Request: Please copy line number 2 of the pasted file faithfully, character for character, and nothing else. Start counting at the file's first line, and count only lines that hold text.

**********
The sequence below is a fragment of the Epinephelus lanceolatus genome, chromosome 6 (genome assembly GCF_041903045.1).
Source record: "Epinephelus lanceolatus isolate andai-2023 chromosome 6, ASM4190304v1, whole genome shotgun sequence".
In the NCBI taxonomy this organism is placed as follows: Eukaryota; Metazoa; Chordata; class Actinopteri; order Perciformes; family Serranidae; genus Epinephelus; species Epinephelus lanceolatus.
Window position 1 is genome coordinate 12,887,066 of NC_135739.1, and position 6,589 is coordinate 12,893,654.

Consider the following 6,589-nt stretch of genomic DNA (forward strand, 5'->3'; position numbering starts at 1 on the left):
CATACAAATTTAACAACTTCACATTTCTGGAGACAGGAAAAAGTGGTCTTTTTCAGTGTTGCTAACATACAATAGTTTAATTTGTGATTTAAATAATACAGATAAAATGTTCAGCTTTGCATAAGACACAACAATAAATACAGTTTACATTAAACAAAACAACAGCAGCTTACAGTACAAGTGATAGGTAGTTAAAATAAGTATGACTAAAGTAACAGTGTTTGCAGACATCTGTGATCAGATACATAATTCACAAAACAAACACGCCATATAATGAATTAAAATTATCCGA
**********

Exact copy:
Source record: "Epinephelus lanceolatus isolate andai-2023 chromosome 6, ASM4190304v1, whole genome shotgun sequence".